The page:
Amazon Unveils Quantum Ledger Database and Managed Blockchain Services


According to an article by TechCrunch, published November 28, 2018, Amazon Web Services announced its entry into the world of blockchain technology at the AWS Invent event, where it unveiled two new services called Amazon Quantum Ledger Database (QLDB), and Managed Blockchain.

Centralized Blockchain Popular Among Corporations

Unveiled at the AWS re:Invent event, the QLDB offers an append-only, immutable chain of records that keeps a secure log of all changes. Further, the changes done are cryptographically chained and verifiable.

Some of the features of the new service include the ability to automatically scale up or down according to the requirement, enhanced transparency, and user-friendliness, among other things.

Amazon claimed that the QLDB can execute 3x more transactions compared to the existing DLT products in the market.

Speaking about the new offering, Andy Jassy, CEO of AWS, stated:

“It will be really scalable, you’ll have a much more flexible and robust set of APIs for you to make any kind of changes or adjustments to the ledger database.”

More can be learned about Amazon’s new offering on the QLDB website.

AWS Also Announces Managed Blockchain Service

At the event, Amazon also made public its Managed Blockchain service which supports Ethereum and Hyperledger Fabric.

While the support for Hyperledger Fabric is already available, support for Ethereum is expected to be launched in the coming months.

Jassy highlighted companies’ preference for Hyperledger Fabric which allows for rapid private operations and utilities. Hyperledger Fabric is especially useful when the number of members operating in the private blockchain network is known.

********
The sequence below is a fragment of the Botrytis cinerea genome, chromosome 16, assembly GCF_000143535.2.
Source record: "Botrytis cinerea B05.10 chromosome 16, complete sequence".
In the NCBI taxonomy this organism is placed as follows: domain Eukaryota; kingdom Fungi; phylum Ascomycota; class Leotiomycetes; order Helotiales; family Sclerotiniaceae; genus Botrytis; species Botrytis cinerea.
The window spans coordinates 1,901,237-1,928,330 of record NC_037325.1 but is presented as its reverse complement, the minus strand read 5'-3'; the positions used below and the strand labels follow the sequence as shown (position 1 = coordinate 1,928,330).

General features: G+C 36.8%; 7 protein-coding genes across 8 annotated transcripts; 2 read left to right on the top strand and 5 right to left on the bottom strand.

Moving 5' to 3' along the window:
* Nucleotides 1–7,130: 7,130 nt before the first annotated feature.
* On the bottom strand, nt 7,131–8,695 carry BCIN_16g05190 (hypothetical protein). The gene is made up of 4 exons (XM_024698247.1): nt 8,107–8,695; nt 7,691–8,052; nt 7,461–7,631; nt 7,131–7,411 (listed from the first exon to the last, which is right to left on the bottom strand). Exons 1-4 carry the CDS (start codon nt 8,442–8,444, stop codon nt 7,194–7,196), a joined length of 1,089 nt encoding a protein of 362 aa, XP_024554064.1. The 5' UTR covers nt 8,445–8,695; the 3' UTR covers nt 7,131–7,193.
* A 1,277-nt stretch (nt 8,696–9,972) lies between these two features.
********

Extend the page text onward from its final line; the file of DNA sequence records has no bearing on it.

AWS added that the Managed Blockchain service can scale to thousands of applications at a time and will enable users to run millions of transactions. The impressive figures promised by AWS are good news for blockchain technology which has continually been criticized for its lack of scalability.

“When we heard people saying ‘blockchain,’ we felt like there was their weird convoluting and conflating what they really wanted,” said Jassy. “And as we spent time working with customers and figuring out the jobs they were really trying to solve, this is what we think people are trying to do with blockchain.”

While the technology has received the nod of approval from several world prominent leaders, one of its long persistent problems has been its lack of scalability. Despite that, some of the recent developments show encouraging results. BTCManager reported on October 18, 2018, that a study by DTCC concluded that DLT can scale to 100 million equity trades per day.

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